“Where are we?”
Evan stared at the cabin, lost in thought. “It’s a place I use to get away.”
“Why did we come here? Why couldn’t we stay at the hotel? The hotel was much nicer.”
It was as if she was insulting an old friend. Evan snapped out of his reverie. “God, I am sick of your whining.” The truck door squealed as he jerked it open.
Uneven, weathered floorboards creaked under his weight as he strode to the front door. He didn’t really care if she followed or not. A wave of sadness washed over him as he pulled on the metal hasp of the padlock securing the front door.
“Evan, I’m scared.”
The unmistakable cabin smell hit him: mustiness, cedar, mothballs.
Her voice rose to a high-pitched, childish whine. “I can’t shoot Bambi. I can’t.”
He turned and looked at her. She clung to the newel post at the bottom of the front porch steps, standing on her tiptoes, as if she didn’t trust the ground to support her. “What the hell are you talking about?”
“I know you came up here to go hunting.”
Evan gave a bark of laughter.
What exciting story are you working on next?
I am working on book two in the Jack Fariel series. It involves some pretty twisted individuals as well as something that seems to be a theme with me: evil women and what made them that way. The new book centers on solving the mystery of an old kidnapping, touches on the tragedy of human trafficking, and of course there are a couple of murders and a little sex thrown in!
When did you first consider yourself a writer?
It feels like I have always written. Writing is what helped me make sense of what was happening to me, and how I felt about things.
One specific moment I remember is that when I was ten years old my Aunt Marie gave me a diary. You know, one of those cheesy vinyl books we all had with the little flap that folded over the edge so you could lock it with a tiny key. I started writing every day and in my case, more often than not wrote about how I felt about what was happening, rather than recording the who-what-where. It seems that I have never stopped writing, even though a lot of life events and other careers got in the way.
Do you write full-time? If so, what's your work day like? If not, what do you do other than write and how do you find time to write?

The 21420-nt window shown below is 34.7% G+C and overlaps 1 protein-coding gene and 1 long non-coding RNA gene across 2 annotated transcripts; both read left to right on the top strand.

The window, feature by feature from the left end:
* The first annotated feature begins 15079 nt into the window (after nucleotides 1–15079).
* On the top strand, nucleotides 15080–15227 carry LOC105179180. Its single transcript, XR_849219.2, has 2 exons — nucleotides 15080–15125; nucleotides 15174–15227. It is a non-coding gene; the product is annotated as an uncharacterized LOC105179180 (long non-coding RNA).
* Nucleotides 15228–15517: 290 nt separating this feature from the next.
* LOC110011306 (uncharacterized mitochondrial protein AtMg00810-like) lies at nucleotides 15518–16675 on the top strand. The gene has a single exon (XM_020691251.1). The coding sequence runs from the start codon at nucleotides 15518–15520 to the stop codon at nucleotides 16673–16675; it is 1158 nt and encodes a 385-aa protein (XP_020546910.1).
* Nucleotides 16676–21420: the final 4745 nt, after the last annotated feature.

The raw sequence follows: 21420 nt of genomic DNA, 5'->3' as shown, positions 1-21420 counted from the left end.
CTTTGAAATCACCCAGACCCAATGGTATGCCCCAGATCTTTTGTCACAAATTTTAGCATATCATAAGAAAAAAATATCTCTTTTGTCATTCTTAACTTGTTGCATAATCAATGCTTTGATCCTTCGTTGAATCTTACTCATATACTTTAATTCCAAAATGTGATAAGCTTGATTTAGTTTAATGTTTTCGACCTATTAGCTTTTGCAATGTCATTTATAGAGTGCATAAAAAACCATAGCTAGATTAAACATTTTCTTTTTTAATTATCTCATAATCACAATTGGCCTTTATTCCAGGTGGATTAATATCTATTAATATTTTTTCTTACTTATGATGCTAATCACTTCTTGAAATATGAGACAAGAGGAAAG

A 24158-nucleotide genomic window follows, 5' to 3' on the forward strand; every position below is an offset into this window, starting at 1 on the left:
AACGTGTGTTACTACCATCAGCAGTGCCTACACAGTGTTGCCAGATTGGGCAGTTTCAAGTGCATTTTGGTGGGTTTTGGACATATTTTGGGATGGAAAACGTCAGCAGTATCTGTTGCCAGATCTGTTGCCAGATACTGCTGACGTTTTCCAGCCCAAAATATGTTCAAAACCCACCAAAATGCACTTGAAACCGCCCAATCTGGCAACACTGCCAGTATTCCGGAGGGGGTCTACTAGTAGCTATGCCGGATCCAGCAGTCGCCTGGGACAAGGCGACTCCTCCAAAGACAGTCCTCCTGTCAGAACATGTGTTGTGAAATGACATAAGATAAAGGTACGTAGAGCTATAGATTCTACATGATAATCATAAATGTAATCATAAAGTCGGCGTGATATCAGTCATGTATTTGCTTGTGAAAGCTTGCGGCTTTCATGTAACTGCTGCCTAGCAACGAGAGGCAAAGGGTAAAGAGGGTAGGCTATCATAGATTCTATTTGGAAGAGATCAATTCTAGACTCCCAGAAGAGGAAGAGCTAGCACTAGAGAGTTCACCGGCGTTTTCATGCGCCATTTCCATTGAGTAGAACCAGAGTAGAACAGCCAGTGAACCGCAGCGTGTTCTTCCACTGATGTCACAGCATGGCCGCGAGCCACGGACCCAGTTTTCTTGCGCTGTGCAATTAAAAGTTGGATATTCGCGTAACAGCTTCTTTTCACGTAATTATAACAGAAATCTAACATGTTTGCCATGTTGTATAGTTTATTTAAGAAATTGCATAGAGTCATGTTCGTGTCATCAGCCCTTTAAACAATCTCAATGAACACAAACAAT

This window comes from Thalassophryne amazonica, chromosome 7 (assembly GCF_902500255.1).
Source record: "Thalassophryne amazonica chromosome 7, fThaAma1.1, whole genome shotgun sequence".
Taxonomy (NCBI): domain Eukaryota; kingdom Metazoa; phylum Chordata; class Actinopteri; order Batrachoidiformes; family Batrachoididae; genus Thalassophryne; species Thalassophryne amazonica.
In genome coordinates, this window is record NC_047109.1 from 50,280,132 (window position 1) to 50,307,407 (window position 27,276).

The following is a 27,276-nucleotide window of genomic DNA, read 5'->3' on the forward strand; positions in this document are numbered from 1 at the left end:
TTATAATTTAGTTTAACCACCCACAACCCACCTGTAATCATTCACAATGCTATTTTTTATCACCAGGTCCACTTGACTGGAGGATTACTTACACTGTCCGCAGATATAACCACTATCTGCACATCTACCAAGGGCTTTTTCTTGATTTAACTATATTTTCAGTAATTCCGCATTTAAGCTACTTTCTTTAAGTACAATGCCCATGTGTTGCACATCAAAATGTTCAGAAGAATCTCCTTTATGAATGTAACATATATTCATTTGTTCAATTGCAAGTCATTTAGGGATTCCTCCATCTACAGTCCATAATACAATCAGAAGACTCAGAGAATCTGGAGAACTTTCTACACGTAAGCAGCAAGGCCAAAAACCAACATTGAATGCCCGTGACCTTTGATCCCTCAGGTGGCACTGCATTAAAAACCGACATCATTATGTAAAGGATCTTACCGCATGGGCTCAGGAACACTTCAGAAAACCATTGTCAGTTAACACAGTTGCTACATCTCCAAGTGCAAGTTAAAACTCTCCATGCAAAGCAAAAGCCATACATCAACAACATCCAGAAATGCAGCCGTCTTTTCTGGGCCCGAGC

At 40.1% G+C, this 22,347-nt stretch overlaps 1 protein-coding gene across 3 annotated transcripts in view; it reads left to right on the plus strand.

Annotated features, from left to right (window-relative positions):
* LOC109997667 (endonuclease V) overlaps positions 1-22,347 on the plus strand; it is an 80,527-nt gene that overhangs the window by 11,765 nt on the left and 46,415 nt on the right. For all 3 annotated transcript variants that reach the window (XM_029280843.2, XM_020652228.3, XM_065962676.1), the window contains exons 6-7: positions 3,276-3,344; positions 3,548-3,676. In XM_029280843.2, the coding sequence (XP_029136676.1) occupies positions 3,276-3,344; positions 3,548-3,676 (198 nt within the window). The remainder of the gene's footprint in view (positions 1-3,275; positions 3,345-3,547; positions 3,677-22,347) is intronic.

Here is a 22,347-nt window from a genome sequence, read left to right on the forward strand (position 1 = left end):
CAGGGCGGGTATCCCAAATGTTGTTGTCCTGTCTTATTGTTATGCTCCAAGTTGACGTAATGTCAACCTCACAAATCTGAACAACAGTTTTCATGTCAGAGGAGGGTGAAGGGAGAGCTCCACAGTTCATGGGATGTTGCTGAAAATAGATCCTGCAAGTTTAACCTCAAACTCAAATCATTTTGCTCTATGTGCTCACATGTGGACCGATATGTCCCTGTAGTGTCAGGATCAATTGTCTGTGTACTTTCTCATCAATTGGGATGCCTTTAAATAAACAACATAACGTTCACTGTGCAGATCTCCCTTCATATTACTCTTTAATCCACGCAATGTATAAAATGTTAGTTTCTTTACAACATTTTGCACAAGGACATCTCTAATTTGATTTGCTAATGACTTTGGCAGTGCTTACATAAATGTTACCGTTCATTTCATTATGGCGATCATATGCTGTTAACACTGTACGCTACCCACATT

Oh, how I wish I could write full-time! It’s a constant challenge finding time to write. I’m not one of those incredibly disciplined individuals who write at the same time every day. I do find I like to write in the afternoons, though, so many days I will write from 5-7, although that’s not a hard and fast rule.
My husband and I have a signal so that he knows when I’m writing and not to disturb me. I have an actual alligator head from a trip to Louisiana years ago. I will put that on the table outside my office door. It’s really funny because if someone calls on the phone he’ll say, ‘sorry, she’s got the alligator out.’ (oh, my, that's great!)
What would you say is your interesting writing quirk?
I’m actually a really squeamish person ‘in real life.’ But as a mystery writer, if I have a chance to go to a crime scene or visit the medical examiner, I’m really excited. I have never actually watched an autopsy live, so to speak, and I wonder if I could deal with it, although I have watched presentations (over dinner) that included autopsy photos.
There’s also an excitement I feel about crime that’s really misplaced. I’ve talked to a lot of other mystery writers and they say the same thing. One writer I know was going to interview a detective when they were called to a murder. She asked if she could tag along and they let her. She was really excited and giddy and had to keep reminding herself that someone had died. When she told me that story I was jealous! We’re a strange bunch. (you're so right, Merit)
As a child, what did you want to be when you grew up?
A writer. Although, for someone who always knew what she wanted to do, I sure let a lot of other stuff get in the way. It’s one of the major frustrations of my life. That’s why I’m so motivated to find ways to write now.
Anything additional you want to share with the readers?
That it’s never too late. If you have a dream or goal you’ve put on hold go for it, no matter how old you are.
There’s so much emphasis on youthful accomplishment in our culture—all of those ‘thirty under thirty’ type contests and articles. I think there should be more celebration of older people finally following their delayed dreams. It’s terrific to do great things when you’re thirty, but I think it’s even more of an accomplishment when you’re fifty or sixty or seventy!
Thanks for visiting, Merit! I really love the alligator as a writer-is-working Do Not Disturb sign. That's priceless - and incredibly creative!